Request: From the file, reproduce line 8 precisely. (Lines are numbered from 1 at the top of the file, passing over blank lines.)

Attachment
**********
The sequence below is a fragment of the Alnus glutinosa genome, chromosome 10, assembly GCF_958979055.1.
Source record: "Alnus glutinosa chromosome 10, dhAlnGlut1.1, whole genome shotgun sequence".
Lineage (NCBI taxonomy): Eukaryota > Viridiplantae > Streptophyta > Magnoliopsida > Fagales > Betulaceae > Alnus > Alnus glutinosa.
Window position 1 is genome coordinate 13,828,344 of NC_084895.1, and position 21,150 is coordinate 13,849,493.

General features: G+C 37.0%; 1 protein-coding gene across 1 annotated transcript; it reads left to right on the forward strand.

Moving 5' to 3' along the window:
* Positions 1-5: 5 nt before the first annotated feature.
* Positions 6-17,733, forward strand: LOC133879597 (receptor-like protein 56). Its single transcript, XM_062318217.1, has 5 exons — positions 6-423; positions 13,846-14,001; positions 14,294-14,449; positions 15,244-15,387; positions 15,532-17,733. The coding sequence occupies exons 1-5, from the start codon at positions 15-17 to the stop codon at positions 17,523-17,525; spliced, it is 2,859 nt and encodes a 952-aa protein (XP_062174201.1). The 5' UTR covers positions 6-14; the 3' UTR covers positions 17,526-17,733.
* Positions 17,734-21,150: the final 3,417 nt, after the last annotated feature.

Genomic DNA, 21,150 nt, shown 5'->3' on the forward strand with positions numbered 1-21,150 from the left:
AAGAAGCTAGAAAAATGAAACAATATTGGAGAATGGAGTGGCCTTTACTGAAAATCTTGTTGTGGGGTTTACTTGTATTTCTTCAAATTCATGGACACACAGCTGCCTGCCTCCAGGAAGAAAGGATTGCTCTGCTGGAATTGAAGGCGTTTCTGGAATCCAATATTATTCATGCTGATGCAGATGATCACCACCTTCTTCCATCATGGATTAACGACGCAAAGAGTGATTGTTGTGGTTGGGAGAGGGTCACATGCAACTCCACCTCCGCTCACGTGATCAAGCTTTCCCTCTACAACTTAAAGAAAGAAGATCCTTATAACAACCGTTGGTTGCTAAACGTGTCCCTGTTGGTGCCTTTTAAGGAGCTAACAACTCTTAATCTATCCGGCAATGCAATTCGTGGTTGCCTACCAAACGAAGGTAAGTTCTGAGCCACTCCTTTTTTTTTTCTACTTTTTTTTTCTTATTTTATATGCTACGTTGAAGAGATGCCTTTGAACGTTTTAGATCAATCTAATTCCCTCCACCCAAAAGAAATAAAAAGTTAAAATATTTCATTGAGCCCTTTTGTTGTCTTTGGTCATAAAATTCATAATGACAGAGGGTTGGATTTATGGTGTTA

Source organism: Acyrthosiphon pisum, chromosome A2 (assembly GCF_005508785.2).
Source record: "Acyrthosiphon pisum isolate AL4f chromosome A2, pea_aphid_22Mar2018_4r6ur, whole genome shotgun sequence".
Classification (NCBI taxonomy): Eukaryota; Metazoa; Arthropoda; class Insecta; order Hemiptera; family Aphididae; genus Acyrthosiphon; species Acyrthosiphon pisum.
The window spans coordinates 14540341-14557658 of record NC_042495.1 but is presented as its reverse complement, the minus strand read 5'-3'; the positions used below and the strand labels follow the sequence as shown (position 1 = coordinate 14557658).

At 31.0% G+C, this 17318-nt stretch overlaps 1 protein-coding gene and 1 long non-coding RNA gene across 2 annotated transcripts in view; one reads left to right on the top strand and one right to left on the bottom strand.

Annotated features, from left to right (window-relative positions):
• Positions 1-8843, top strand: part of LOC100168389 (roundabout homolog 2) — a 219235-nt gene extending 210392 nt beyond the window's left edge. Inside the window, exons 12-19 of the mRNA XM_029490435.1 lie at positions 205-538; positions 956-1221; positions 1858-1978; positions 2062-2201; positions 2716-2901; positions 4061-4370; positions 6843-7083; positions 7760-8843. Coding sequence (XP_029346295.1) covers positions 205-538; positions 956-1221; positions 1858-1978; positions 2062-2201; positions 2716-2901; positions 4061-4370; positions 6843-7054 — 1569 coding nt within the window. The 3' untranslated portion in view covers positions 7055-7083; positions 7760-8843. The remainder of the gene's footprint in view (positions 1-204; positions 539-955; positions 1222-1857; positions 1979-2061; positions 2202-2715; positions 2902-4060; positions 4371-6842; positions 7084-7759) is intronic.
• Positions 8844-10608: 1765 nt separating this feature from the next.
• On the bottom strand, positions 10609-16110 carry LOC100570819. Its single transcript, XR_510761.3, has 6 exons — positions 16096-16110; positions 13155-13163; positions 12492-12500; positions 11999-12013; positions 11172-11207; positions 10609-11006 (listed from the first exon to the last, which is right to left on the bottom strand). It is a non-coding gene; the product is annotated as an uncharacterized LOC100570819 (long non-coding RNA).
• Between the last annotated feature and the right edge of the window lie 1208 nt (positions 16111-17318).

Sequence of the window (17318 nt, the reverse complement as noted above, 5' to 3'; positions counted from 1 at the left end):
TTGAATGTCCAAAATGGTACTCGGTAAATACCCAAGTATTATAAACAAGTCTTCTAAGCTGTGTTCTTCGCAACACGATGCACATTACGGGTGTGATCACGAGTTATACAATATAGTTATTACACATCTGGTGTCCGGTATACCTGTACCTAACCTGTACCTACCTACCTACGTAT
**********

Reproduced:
* Positions 6-17,733, forward strand: LOC133879597 (receptor-like protein 56). Its single transcript, XM_062318217.1, has 5 exons — positions 6-423; positions 13,846-14,001; positions 14,294-14,449; positions 15,244-15,387; positions 15,532-17,733. The coding sequence occupies exons 1-5, from the start codon at positions 15-17 to the stop codon at positions 17,523-17,525; spliced, it is 2,859 nt and encodes a 952-aa protein (XP_062174201.1). The 5' UTR covers positions 6-14; the 3' UTR covers positions 17,526-17,733.